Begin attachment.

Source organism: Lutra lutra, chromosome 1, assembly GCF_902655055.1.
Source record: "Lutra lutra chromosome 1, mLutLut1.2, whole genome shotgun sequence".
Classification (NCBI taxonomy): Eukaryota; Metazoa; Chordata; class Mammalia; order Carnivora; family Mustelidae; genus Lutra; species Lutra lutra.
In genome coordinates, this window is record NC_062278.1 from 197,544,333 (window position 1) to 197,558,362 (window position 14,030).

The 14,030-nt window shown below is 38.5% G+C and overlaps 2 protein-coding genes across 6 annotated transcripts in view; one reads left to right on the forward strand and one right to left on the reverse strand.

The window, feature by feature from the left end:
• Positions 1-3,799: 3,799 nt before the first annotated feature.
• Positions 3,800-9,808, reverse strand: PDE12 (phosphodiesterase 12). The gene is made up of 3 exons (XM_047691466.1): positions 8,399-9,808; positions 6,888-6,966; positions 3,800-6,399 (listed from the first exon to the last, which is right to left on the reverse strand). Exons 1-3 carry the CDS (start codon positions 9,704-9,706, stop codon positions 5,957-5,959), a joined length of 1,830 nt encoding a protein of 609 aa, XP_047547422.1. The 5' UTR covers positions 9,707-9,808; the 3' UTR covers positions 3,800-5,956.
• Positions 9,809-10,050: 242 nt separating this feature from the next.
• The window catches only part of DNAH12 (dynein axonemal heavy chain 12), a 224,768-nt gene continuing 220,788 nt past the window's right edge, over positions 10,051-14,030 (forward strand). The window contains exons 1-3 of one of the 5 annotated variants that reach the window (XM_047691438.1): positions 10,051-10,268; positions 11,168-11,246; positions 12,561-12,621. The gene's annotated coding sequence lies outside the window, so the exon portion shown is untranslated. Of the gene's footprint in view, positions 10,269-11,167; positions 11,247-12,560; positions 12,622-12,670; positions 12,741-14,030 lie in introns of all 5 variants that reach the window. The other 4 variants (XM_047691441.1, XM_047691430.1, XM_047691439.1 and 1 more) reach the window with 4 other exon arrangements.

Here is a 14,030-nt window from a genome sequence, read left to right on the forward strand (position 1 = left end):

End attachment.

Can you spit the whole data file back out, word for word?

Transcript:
Source organism: Lutra lutra, chromosome 1, assembly GCF_902655055.1.
Source record: "Lutra lutra chromosome 1, mLutLut1.2, whole genome shotgun sequence".
Classification (NCBI taxonomy): Eukaryota; Metazoa; Chordata; class Mammalia; order Carnivora; family Mustelidae; genus Lutra; species Lutra lutra.
In genome coordinates, this window is record NC_062278.1 from 197,544,333 (window position 1) to 197,558,362 (window position 14,030).

The 14,030-nt window shown below is 38.5% G+C and overlaps 2 protein-coding genes across 6 annotated transcripts in view; one reads left to right on the forward strand and one right to left on the reverse strand.

The window, feature by feature from the left end:
• Positions 1-3,799: 3,799 nt before the first annotated feature.
• Positions 3,800-9,808, reverse strand: PDE12 (phosphodiesterase 12). The gene is made up of 3 exons (XM_047691466.1): positions 8,399-9,808; positions 6,888-6,966; positions 3,800-6,399 (listed from the first exon to the last, which is right to left on the reverse strand). Exons 1-3 carry the CDS (start codon positions 9,704-9,706, stop codon positions 5,957-5,959), a joined length of 1,830 nt encoding a protein of 609 aa, XP_047547422.1. The 5' UTR covers positions 9,707-9,808; the 3' UTR covers positions 3,800-5,956.
• Positions 9,809-10,050: 242 nt separating this feature from the next.
• The window catches only part of DNAH12 (dynein axonemal heavy chain 12), a 224,768-nt gene continuing 220,788 nt past the window's right edge, over positions 10,051-14,030 (forward strand). The window contains exons 1-3 of one of the 5 annotated variants that reach the window (XM_047691438.1): positions 10,051-10,268; positions 11,168-11,246; positions 12,561-12,621. The gene's annotated coding sequence lies outside the window, so the exon portion shown is untranslated. Of the gene's footprint in view, positions 10,269-11,167; positions 11,247-12,560; positions 12,622-12,670; positions 12,741-14,030 lie in introns of all 5 variants that reach the window. The other 4 variants (XM_047691441.1, XM_047691430.1, XM_047691439.1 and 1 more) reach the window with 4 other exon arrangements.

Here is a 14,030-nt window from a genome sequence, read left to right on the forward strand (position 1 = left end):